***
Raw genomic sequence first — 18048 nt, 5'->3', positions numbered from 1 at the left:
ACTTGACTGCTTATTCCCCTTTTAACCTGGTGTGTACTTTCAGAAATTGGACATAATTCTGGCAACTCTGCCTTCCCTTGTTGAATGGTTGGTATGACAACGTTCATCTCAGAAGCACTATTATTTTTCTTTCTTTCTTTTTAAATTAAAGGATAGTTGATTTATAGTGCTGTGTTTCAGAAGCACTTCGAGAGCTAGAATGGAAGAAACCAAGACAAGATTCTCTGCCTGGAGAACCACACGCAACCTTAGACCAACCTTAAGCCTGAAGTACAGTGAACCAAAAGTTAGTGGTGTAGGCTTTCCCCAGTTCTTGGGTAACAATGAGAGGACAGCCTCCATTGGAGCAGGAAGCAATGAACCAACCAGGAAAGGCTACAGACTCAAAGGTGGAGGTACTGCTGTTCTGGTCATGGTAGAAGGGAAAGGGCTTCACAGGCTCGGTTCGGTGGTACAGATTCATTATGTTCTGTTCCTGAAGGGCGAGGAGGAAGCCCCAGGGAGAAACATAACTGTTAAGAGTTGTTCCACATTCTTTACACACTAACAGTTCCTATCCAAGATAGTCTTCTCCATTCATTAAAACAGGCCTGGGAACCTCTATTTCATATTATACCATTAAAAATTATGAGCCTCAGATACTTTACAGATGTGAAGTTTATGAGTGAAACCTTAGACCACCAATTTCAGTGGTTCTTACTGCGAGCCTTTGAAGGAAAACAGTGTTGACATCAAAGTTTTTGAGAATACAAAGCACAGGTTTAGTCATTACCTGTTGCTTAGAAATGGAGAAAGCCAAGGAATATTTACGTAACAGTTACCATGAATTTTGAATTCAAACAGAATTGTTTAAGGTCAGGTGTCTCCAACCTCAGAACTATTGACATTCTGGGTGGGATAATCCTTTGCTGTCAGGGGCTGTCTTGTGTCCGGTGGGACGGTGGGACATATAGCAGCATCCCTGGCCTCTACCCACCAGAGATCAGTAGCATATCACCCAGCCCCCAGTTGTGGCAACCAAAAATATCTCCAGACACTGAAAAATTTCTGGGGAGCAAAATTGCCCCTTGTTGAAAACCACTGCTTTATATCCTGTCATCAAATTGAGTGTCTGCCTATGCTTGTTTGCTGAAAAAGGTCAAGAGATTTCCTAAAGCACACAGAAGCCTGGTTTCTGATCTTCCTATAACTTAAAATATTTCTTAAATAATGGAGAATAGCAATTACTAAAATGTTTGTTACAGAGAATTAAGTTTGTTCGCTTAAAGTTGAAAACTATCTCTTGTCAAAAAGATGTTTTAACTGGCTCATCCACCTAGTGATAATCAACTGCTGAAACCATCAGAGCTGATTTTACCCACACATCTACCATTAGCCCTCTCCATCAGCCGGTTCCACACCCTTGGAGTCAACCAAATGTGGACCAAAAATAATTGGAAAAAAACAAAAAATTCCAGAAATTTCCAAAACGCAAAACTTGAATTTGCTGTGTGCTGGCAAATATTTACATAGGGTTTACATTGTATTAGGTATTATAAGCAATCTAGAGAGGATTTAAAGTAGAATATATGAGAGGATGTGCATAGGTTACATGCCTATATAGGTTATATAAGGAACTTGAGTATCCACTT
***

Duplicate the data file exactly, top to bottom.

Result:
Raw genomic sequence first — 18048 nt, 5'->3', positions numbered from 1 at the left:
ACTTGACTGCTTATTCCCCTTTTAACCTGGTGTGTACTTTCAGAAATTGGACATAATTCTGGCAACTCTGCCTTCCCTTGTTGAATGGTTGGTATGACAACGTTCATCTCAGAAGCACTATTATTTTTCTTTCTTTCTTTTTAAATTAAAGGATAGTTGATTTATAGTGCTGTGTTTCAGAAGCACTTCGAGAGCTAGAATGGAAGAAACCAAGACAAGATTCTCTGCCTGGAGAACCACACGCAACCTTAGACCAACCTTAAGCCTGAAGTACAGTGAACCAAAAGTTAGTGGTGTAGGCTTTCCCCAGTTCTTGGGTAACAATGAGAGGACAGCCTCCATTGGAGCAGGAAGCAATGAACCAACCAGGAAAGGCTACAGACTCAAAGGTGGAGGTACTGCTGTTCTGGTCATGGTAGAAGGGAAAGGGCTTCACAGGCTCGGTTCGGTGGTACAGATTCATTATGTTCTGTTCCTGAAGGGCGAGGAGGAAGCCCCAGGGAGAAACATAACTGTTAAGAGTTGTTCCACATTCTTTACACACTAACAGTTCCTATCCAAGATAGTCTTCTCCATTCATTAAAACAGGCCTGGGAACCTCTATTTCATATTATACCATTAAAAATTATGAGCCTCAGATACTTTACAGATGTGAAGTTTATGAGTGAAACCTTAGACCACCAATTTCAGTGGTTCTTACTGCGAGCCTTTGAAGGAAAACAGTGTTGACATCAAAGTTTTTGAGAATACAAAGCACAGGTTTAGTCATTACCTGTTGCTTAGAAATGGAGAAAGCCAAGGAATATTTACGTAACAGTTACCATGAATTTTGAATTCAAACAGAATTGTTTAAGGTCAGGTGTCTCCAACCTCAGAACTATTGACATTCTGGGTGGGATAATCCTTTGCTGTCAGGGGCTGTCTTGTGTCCGGTGGGACGGTGGGACATATAGCAGCATCCCTGGCCTCTACCCACCAGAGATCAGTAGCATATCACCCAGCCCCCAGTTGTGGCAACCAAAAATATCTCCAGACACTGAAAAATTTCTGGGGAGCAAAATTGCCCCTTGTTGAAAACCACTGCTTTATATCCTGTCATCAAATTGAGTGTCTGCCTATGCTTGTTTGCTGAAAAAGGTCAAGAGATTTCCTAAAGCACACAGAAGCCTGGTTTCTGATCTTCCTATAACTTAAAATATTTCTTAAATAATGGAGAATAGCAATTACTAAAATGTTTGTTACAGAGAATTAAGTTTGTTCGCTTAAAGTTGAAAACTATCTCTTGTCAAAAAGATGTTTTAACTGGCTCATCCACCTAGTGATAATCAACTGCTGAAACCATCAGAGCTGATTTTACCCACACATCTACCATTAGCCCTCTCCATCAGCCGGTTCCACACCCTTGGAGTCAACCAAATGTGGACCAAAAATAATTGGAAAAAAACAAAAAATTCCAGAAATTTCCAAAACGCAAAACTTGAATTTGCTGTGTGCTGGCAAATATTTACATAGGGTTTACATTGTATTAGGTATTATAAGCAATCTAGAGAGGATTTAAAGTAGAATATATGAGAGGATGTGCATAGGTTACATGCCTATATAGGTTATATAAGGAACTTGAGTATCCACTT